We have mentioned before that the korbanot give us two interpretations of the Temple avodah. First we talked about expiation, or the removal of guilt, and secondly, they illustrate the action of parties who have entered into a covenant. These are are related in the fact that the Temple is a place of expiation and it is a function of a covenantal center. Sin not only causes the status of the sinner to decline, but it affects the covenantal relationship. God equates disobedience with the breaking of the covenant in Lev 26.14-15). If sin damages the covenant, then the rituals associated with the korbanot help heal that breach to the covenantal relationship.
The relationship between expiation and the covenant will help us understand a strange theology associated with the Temple. This is the idea of “tum’at mikdash” or the idea that the Temple becomes defiled because of the sins of the people. We see this when we look at the the Torah in Lev 20.3 which tells us that God is against a person who gives his offspring to Moloch. This idea is also seen in Lev 16.15-16 where the High Priest on Yom Kippur slaughters the goat of the korban chatat (sin offering). By doing this he “shall make atonement for the holy place because of the impurities of the sons of Israel, and because of their transgressions, in regard to all their sins.” Jeremiah refers to the idols and sins of Judah as bringing ritual impurity into the Temple (Jer 7.30).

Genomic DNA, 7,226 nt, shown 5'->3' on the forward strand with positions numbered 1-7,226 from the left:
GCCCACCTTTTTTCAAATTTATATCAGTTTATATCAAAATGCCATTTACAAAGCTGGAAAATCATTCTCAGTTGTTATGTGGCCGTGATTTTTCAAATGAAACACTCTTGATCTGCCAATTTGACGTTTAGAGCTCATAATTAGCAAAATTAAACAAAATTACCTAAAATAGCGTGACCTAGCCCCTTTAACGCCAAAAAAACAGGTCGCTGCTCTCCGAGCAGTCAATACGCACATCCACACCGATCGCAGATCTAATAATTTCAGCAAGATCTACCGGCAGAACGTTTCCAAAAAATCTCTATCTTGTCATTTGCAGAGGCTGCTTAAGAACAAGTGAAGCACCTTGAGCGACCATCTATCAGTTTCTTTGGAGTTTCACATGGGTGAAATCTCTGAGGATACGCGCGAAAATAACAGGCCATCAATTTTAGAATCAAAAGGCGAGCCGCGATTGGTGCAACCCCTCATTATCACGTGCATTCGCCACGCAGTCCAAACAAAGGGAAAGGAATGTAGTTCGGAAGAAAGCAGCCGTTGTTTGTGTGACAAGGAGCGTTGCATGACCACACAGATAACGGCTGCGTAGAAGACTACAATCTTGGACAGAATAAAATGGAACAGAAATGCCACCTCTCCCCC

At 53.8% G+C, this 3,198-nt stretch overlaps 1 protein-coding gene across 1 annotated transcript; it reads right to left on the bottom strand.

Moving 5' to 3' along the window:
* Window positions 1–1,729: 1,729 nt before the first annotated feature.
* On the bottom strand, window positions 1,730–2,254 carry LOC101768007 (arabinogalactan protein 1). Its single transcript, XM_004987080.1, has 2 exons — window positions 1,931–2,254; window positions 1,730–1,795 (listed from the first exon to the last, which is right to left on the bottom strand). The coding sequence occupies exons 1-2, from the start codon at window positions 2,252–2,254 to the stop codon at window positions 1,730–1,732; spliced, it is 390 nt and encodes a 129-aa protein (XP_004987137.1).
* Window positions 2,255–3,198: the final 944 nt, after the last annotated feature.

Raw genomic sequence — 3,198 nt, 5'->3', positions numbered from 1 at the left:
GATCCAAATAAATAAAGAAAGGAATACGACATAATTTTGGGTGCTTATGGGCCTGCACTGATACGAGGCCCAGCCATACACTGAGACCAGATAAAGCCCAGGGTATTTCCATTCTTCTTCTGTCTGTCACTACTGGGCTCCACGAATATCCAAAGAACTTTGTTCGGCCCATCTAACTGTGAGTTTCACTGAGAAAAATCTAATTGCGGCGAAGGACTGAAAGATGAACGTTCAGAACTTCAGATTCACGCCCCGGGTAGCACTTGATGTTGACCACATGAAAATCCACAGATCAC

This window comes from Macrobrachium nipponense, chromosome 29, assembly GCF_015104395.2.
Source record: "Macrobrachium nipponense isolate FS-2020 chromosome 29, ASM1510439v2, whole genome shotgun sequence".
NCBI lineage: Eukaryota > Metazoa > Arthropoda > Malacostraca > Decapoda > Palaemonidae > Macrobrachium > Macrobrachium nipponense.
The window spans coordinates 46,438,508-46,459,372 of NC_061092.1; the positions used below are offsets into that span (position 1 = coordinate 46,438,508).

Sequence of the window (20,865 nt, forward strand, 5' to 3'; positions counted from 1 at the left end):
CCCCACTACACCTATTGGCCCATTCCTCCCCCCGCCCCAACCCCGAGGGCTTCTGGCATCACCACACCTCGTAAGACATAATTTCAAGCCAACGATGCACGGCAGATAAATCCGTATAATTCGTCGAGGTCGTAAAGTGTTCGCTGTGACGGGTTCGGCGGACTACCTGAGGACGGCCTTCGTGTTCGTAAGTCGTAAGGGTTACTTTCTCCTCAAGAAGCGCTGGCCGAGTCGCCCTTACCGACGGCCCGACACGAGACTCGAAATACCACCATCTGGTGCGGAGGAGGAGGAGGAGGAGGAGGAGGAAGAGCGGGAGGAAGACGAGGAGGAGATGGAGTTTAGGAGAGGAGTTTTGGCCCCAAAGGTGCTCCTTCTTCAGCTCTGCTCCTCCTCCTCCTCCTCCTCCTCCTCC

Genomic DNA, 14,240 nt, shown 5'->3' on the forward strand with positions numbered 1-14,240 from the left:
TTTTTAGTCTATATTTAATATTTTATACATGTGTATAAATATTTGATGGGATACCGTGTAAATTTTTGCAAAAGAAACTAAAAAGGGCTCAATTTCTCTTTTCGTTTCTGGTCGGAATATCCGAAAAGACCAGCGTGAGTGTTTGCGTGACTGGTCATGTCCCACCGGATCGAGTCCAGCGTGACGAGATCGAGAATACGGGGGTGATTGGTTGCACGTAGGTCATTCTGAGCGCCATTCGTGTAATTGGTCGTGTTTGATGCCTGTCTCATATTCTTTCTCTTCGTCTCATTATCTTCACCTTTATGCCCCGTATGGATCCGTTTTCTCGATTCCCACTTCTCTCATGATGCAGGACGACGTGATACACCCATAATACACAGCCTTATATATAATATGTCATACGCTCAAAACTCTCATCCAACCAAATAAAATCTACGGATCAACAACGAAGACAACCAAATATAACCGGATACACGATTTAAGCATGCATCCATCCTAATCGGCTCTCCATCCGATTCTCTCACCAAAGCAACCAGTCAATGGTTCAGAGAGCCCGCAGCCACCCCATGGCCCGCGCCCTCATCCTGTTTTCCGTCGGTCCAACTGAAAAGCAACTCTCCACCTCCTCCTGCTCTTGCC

The concept of defiling the Temple sounds a little strange when we think that the Beit ha Mikdash was the “house of kedusha.” How does sin defile the Temple and the vessels? The answer to that question is in the question. The Temple is God’s house, but that is not the only concept associated with the Temple. It is also the central point of the covenant between God and his people. As a result, any breach in that covenant has consequences in the Temple. When sin stains the covenant, its symbol (the Temple) becomes stained along with it.
In Part 5 we will continue with the idea of “tum’ot mikdash” (defiling the Temple) and then we will enter into a discussion about the morality of animal sacrifice.